My wife called me recently and said, “I’m in line at McDonald’s and this is the slowest service I have ever seen!” I don’t know if that McDonald’s had a particular problem that morning or what the specifics were behind the counter. However, what I do know is that my wife, who happens to like McDonald’s coffee, found the service experience to be distinctly different, in a negative way, compared to what she’s used too.
McDonald’s generally nails their value proposition operationally on a pretty consistent basis. The point is that companies often undermine their competitive advantage by not thinking through the entire value chain of how they deliver on their promises to their target audience. That is a problem, probably not for McDonald’s generally, but certainly for a lot of companies that are promoting or promising a certain kind of experience. For example, any number of banks, when you’re actually in branch, deliver a very different experience than what was promised by the smiling faces on the TV ads.
This is a disconnect that is simply and truly a failure to connect the dots.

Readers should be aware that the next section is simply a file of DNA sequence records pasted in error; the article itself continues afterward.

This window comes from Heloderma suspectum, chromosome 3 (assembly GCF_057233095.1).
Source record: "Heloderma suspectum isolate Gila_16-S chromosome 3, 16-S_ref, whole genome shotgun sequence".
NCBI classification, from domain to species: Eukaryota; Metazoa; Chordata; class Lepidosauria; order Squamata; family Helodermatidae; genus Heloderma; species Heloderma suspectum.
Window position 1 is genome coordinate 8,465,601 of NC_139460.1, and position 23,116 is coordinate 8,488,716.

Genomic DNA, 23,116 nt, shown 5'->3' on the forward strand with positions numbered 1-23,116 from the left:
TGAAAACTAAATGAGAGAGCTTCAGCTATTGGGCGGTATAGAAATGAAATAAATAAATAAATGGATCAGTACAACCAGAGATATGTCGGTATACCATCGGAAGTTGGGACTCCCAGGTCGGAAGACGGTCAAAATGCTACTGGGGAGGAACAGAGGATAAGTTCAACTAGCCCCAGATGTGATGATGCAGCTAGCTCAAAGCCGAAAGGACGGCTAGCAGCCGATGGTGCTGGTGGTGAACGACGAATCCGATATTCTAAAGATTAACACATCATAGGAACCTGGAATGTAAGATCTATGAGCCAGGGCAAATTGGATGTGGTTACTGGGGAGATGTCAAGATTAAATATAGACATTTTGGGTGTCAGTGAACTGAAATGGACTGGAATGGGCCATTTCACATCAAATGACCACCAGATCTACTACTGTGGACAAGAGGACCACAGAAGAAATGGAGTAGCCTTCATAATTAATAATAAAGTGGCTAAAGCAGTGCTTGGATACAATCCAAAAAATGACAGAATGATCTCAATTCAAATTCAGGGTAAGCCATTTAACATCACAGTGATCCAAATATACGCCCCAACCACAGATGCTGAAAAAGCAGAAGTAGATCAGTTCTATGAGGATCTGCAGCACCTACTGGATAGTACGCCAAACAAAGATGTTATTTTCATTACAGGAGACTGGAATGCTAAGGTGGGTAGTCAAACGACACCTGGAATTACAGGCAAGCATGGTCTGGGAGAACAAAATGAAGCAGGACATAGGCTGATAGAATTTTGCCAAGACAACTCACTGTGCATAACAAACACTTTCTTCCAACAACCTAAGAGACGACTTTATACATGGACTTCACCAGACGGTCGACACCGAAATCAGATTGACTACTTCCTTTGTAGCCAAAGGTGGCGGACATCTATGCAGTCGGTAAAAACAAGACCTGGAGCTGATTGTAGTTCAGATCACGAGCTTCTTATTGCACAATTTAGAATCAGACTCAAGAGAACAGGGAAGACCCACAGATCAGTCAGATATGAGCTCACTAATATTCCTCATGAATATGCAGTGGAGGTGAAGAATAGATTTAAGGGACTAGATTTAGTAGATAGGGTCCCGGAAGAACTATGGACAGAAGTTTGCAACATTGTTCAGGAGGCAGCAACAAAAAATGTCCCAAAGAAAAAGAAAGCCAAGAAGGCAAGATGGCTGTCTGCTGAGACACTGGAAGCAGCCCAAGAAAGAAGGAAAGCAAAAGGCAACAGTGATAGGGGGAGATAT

This is especially true if you’re going ‘toe to toe’ with an arch nemesis (aka the competitor who is most like you) in the space where you most need to stand out. This happens with large companies and especially and ironically happens to small businesses where there are only 5-10 people who have to know what the corporate promises are – and they can’t even get those straight. These promises could be the salesman’s or the owner’s or your website’s.
- Have you looked at whether your promises are being backed-up by the organization that you represent? In the way that your customers have been lead to believe?
- Is everyone in your company really conscious and connected to what your operational promises are?
Do your operations really reflect your advertising?
Whether or not you are a high customer service level organization like Nordstrom’s or a mass marketer and low cost provider like Wal-Mart or a local bank serving a smaller community – connect the dots between message and execution. Failure to do so is more than a failure to communicate – it will become a failure to deliver. Customers become ex-customers when that happens.
About the Author: Jose Palomino is President of g2m Group, Inc, and author of Value Prop; he blogs at StrategicPropositions.com. Jose helps business leaders take their ideas, products and services to market with greater consistency, speed and impact. He has worked extensively with industry leaders including IBM, SAP, Accenture, Chase and Citicorp. A proven strategist, dealmaker and presenter, Jose makes strategic marketing practical and immediately usable. With an MBA from Villanova University, he serves as President of the Executive MBA Alumni Association and is also a Vistage International Speaker.